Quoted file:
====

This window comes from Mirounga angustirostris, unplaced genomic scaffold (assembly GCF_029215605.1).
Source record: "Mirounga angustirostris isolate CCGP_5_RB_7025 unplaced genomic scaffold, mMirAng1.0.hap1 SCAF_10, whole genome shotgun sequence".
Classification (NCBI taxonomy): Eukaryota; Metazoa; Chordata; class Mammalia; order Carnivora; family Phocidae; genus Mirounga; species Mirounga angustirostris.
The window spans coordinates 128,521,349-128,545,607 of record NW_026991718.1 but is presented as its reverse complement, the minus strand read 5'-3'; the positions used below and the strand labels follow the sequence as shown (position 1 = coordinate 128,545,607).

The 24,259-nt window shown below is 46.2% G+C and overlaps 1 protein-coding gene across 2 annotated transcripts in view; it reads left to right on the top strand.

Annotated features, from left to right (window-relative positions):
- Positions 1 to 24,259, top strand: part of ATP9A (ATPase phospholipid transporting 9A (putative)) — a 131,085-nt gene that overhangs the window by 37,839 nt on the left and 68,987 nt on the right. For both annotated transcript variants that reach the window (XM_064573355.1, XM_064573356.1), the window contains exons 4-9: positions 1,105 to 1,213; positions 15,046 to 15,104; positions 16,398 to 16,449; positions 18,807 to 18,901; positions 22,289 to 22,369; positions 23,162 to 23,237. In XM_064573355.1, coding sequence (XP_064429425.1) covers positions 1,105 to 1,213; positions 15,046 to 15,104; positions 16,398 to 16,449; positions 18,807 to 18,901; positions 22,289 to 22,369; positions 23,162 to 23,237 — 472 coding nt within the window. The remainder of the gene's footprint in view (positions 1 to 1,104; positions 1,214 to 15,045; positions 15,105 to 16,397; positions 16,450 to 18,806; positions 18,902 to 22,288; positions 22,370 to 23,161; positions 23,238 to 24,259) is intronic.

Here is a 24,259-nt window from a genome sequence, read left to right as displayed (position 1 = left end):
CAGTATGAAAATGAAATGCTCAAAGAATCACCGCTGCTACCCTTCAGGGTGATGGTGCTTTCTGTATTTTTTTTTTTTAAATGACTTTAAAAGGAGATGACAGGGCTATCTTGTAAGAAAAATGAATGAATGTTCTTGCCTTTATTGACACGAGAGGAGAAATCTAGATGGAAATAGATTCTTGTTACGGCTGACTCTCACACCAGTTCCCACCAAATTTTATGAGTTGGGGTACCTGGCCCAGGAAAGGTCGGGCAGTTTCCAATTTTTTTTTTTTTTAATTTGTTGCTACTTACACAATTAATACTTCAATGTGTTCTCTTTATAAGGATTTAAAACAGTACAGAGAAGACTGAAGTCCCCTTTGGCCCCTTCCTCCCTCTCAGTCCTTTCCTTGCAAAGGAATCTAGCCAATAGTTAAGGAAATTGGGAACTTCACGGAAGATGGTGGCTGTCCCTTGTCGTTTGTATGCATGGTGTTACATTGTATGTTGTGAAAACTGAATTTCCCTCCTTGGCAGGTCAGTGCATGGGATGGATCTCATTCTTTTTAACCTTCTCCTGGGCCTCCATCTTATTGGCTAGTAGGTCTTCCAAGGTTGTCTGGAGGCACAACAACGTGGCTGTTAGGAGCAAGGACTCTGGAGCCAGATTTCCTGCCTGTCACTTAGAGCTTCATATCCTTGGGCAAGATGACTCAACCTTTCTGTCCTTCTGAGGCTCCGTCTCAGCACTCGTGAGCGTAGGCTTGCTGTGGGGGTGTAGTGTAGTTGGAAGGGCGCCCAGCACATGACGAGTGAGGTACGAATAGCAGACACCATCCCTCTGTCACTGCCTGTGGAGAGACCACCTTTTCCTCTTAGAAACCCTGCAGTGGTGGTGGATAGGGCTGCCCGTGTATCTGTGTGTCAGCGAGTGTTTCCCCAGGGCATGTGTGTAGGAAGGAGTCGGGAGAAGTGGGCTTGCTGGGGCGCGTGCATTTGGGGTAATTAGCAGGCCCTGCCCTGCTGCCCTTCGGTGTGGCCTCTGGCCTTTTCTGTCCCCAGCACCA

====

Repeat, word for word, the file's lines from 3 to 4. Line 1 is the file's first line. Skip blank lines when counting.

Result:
Classification (NCBI taxonomy): Eukaryota; Metazoa; Chordata; class Mammalia; order Carnivora; family Phocidae; genus Mirounga; species Mirounga angustirostris.
The window spans coordinates 128,521,349-128,545,607 of record NW_026991718.1 but is presented as its reverse complement, the minus strand read 5'-3'; the positions used below and the strand labels follow the sequence as shown (position 1 = coordinate 128,545,607).